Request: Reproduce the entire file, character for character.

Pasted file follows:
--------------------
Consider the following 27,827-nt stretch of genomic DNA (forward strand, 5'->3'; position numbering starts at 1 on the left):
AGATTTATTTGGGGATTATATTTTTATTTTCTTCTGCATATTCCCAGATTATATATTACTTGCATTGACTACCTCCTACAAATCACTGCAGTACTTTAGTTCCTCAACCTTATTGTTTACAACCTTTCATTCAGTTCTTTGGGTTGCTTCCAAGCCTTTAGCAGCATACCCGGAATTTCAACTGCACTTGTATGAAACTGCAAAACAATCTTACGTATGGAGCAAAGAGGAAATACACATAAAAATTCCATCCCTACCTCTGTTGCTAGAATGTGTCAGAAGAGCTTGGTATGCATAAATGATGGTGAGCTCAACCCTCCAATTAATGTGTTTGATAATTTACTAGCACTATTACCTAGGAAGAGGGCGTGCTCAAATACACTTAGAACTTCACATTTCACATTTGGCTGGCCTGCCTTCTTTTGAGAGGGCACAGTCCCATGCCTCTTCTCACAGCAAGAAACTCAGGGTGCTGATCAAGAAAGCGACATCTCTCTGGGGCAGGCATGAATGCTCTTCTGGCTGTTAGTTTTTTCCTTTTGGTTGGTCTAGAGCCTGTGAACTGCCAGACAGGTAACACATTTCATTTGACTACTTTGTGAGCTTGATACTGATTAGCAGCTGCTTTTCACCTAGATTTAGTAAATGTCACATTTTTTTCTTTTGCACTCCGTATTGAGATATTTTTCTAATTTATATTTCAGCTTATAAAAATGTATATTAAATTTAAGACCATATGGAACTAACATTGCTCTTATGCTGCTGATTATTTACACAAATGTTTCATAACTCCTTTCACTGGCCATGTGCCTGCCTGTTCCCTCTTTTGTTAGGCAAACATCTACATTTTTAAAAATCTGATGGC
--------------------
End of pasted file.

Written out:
Consider the following 27,827-nt stretch of genomic DNA (forward strand, 5'->3'; position numbering starts at 1 on the left):
AGATTTATTTGGGGATTATATTTTTATTTTCTTCTGCATATTCCCAGATTATATATTACTTGCATTGACTACCTCCTACAAATCACTGCAGTACTTTAGTTCCTCAACCTTATTGTTTACAACCTTTCATTCAGTTCTTTGGGTTGCTTCCAAGCCTTTAGCAGCATACCCGGAATTTCAACTGCACTTGTATGAAACTGCAAAACAATCTTACGTATGGAGCAAAGAGGAAATACACATAAAAATTCCATCCCTACCTCTGTTGCTAGAATGTGTCAGAAGAGCTTGGTATGCATAAATGATGGTGAGCTCAACCCTCCAATTAATGTGTTTGATAATTTACTAGCACTATTACCTAGGAAGAGGGCGTGCTCAAATACACTTAGAACTTCACATTTCACATTTGGCTGGCCTGCCTTCTTTTGAGAGGGCACAGTCCCATGCCTCTTCTCACAGCAAGAAACTCAGGGTGCTGATCAAGAAAGCGACATCTCTCTGGGGCAGGCATGAATGCTCTTCTGGCTGTTAGTTTTTTCCTTTTGGTTGGTCTAGAGCCTGTGAACTGCCAGACAGGTAACACATTTCATTTGACTACTTTGTGAGCTTGATACTGATTAGCAGCTGCTTTTCACCTAGATTTAGTAAATGTCACATTTTTTTCTTTTGCACTCCGTATTGAGATATTTTTCTAATTTATATTTCAGCTTATAAAAATGTATATTAAATTTAAGACCATATGGAACTAACATTGCTCTTATGCTGCTGATTATTTACACAAATGTTTCATAACTCCTTTCACTGGCCATGTGCCTGCCTGTTCCCTCTTTTGTTAGGCAAACATCTACATTTTTAAAAATCTGATGGC